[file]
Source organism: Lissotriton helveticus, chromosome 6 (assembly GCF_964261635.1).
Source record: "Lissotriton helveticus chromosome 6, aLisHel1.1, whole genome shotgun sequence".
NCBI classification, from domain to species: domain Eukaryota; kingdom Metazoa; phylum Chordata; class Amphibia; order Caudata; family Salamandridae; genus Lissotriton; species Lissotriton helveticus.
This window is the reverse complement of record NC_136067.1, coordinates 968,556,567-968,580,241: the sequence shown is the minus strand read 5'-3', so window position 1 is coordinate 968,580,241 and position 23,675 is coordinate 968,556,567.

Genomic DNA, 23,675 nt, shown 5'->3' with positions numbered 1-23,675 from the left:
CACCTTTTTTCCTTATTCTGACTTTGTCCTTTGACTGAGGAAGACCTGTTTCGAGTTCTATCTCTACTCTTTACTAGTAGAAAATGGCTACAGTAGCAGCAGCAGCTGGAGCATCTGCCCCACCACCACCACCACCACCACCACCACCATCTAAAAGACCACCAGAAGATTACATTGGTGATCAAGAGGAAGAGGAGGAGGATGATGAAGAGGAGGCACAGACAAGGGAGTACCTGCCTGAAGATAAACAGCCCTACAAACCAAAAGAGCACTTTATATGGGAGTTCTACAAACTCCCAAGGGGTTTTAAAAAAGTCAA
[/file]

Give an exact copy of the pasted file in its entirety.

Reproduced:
Source organism: Lissotriton helveticus, chromosome 6 (assembly GCF_964261635.1).
Source record: "Lissotriton helveticus chromosome 6, aLisHel1.1, whole genome shotgun sequence".
NCBI classification, from domain to species: domain Eukaryota; kingdom Metazoa; phylum Chordata; class Amphibia; order Caudata; family Salamandridae; genus Lissotriton; species Lissotriton helveticus.
This window is the reverse complement of record NC_136067.1, coordinates 968,556,567-968,580,241: the sequence shown is the minus strand read 5'-3', so window position 1 is coordinate 968,580,241 and position 23,675 is coordinate 968,556,567.

Genomic DNA, 23,675 nt, shown 5'->3' with positions numbered 1-23,675 from the left:
CACCTTTTTTCCTTATTCTGACTTTGTCCTTTGACTGAGGAAGACCTGTTTCGAGTTCTATCTCTACTCTTTACTAGTAGAAAATGGCTACAGTAGCAGCAGCAGCTGGAGCATCTGCCCCACCACCACCACCACCACCACCACCACCATCTAAAAGACCACCAGAAGATTACATTGGTGATCAAGAGGAAGAGGAGGAGGATGATGAAGAGGAGGCACAGACAAGGGAGTACCTGCCTGAAGATAAACAGCCCTACAAACCAAAAGAGCACTTTATATGGGAGTTCTACAAACTCCCAAGGGGTTTTAAAAAAGTCAA